Others, mainly Democrats, say the money would have been better spent at home.
What the money could have bought
Hillary Clinton said on Tuesday that the trillion dollar cost "is enough to provide health care for all 47 million uninsured Americans and quality pre-kindergarten for every American child, solve the housing crisis once and for all, and make college affordable for every American student".
The higher cost of the war has also contributed to the US budget deficit, which could rise further if the economy slows down, and has reduced the fiscal headroom to put in place a bigger economic stimulus package.
The Bush Administration insisted on funding the war as a "emergency appropriation" each year, which means it has not been included in the official calculation of future budget deficits.
Many economists argue that the indirect costs of the war are even greater.
A study by the Nobel Prize economist Joseph Stiglitz of Columbia University and Linda Bilmes, a budget expert from Harvard, concludes the cost could be at least $3 trillion.
The figure is so large because, Professor Stiglitz says, it includes costs that official estimates do not, such as the cost of the lifetime medical care for 65,000 injured American personnel.
And he says that 100,000 of the 750,000 combat troops who have been discharged so far have been diagnosed with mental health problems.
On the strength of evidence from previous conflicts, he said, still others will have various health and mental problems in the future.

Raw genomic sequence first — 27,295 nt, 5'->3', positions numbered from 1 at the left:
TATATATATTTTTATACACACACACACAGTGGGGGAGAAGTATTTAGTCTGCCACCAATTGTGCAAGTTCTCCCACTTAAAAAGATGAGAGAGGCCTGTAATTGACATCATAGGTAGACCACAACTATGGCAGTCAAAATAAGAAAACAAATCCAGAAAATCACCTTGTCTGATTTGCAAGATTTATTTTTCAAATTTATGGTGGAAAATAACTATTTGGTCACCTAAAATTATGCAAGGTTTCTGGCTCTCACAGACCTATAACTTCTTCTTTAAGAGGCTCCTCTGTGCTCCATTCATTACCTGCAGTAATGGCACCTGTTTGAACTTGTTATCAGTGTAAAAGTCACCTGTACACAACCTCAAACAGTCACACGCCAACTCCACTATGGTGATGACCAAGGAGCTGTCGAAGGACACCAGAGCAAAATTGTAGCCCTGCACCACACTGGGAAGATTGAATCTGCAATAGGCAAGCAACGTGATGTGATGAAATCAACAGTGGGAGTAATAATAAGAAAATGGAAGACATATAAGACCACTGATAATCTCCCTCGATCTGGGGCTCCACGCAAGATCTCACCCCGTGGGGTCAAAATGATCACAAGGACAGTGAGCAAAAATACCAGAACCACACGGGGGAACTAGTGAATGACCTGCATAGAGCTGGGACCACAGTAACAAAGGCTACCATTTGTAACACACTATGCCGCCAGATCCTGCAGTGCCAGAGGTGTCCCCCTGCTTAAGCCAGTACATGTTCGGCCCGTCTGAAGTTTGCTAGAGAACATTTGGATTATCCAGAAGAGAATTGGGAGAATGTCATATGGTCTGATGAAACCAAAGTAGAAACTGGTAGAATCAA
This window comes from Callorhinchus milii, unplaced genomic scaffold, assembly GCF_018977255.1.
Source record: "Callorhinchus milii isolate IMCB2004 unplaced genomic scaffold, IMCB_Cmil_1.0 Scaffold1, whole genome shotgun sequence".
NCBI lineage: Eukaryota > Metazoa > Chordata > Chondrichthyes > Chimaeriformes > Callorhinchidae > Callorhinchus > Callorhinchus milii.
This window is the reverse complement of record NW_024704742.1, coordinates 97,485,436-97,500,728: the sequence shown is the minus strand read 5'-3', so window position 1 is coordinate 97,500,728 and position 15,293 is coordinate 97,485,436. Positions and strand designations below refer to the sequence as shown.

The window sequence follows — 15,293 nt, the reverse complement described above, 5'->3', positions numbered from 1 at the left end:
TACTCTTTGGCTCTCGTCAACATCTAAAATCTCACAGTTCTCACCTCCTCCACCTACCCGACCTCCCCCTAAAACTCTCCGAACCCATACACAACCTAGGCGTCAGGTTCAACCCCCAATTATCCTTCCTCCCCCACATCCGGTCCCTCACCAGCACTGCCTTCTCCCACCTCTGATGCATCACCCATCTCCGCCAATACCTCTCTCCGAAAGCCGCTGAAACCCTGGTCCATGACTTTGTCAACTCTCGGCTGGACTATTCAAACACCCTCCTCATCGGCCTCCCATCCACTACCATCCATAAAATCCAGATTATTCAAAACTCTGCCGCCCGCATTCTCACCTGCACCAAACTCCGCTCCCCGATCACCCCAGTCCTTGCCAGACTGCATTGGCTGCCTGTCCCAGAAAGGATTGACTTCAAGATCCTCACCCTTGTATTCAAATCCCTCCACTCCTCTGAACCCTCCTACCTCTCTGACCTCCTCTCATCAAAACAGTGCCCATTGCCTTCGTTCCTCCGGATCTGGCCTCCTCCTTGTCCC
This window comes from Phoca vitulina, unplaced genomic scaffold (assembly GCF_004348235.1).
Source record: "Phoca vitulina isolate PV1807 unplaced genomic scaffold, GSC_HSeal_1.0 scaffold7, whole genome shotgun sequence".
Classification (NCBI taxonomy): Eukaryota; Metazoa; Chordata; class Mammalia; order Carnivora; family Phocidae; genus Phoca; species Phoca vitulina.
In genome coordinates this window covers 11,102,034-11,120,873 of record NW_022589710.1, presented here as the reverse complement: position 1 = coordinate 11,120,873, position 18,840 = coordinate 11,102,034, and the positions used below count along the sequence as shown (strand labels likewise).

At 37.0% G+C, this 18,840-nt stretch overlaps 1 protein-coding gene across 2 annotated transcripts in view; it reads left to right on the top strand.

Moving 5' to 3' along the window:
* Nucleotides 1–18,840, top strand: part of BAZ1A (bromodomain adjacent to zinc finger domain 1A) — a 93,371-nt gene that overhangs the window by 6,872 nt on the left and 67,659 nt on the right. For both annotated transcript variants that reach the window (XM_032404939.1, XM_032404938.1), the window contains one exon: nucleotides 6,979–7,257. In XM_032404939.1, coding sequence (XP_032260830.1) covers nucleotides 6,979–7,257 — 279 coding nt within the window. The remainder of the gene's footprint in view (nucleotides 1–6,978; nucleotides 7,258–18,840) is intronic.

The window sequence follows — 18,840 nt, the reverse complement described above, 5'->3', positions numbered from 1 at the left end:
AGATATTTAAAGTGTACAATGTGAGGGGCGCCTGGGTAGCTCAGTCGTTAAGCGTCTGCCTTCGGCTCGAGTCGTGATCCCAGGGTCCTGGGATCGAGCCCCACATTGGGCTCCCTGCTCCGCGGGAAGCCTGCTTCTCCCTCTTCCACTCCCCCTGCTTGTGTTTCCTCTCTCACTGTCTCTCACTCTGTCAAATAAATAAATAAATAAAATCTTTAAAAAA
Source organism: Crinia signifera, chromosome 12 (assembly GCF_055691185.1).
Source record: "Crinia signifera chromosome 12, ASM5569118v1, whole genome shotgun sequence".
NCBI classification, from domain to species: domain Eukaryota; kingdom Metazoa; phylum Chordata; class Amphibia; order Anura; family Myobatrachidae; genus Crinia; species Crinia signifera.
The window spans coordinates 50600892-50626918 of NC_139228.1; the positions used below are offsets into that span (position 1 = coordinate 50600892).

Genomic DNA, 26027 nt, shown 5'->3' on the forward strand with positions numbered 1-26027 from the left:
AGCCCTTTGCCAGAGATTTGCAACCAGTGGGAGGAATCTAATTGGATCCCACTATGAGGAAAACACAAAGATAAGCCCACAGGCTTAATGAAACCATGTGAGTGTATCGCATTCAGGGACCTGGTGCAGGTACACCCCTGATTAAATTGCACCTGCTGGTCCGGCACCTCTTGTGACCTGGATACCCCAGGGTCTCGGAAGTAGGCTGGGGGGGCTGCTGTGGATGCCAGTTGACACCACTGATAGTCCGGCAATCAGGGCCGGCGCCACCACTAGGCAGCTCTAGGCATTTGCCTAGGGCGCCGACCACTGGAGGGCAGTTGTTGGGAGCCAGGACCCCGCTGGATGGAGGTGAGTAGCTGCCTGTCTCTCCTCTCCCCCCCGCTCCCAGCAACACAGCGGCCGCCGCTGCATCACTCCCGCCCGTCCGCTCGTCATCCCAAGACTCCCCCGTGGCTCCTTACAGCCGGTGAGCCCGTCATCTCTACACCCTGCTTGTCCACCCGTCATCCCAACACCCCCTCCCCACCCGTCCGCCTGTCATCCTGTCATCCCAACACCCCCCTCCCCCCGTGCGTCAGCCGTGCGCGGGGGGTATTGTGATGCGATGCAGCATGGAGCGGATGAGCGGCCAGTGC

There will be disability pay and health care costs to the US budget that will continue for several decades.
He estimates these costs could add another $600bn to the price of the war.
His figures also include the loss to the economy from injured people being unable to contribute as productively as they might otherwise would have done, and the cost of sending hundreds of thousands of National Guard troops who would otherwise have had worked at their civilian jobs - which he says amounts to around $400bn.
More controversial are the attempts to add up other economic costs of the war.
Professor Stiglitz - who served in the Clinton administration and is a former World Bank chief economist - says it is right to add the interest that the government will have to pay on its borrowing to his cost calculation, which will amount to another $600bn.
He also brings in the cost of higher oil prices, which he says are partly due to the conflict.
And he says the overall cost of the Iraq war is approaching that of World War II, which cost the US $5 trillion in today's money.
His calculations on the broader impact of the war are similar to those in 2002 by Yale economics professor William Nordhaus.
And they also echo the concerns expressed by Lawrence Lindsey, President Bush's first economic adviser, who was sacked in December 2002 for warning that the Iraq war could cost $200bn.
Further sources of information may be found
Wikipedia article http://en.wikipedia.org/wiki/Casualties_of_the_Iraq_War#Various_estimates
£1bn-a-year cost of war in Iraq 'would be better spent on NHS hospitals'
By Colin Brown, Deputy Political Editor
Tuesday, 13 March 2007
The spiralling cost of the Iraq war to the British taxpayer is set to exceed £1bn this year for the first time since the invasion. - The figures were released as MPs protested about the plight of Britain's NHS hospitals, ordered to cut costs to wipe out their £512m deficit by the end of this month. Many MPs said the money would be better spent on the service.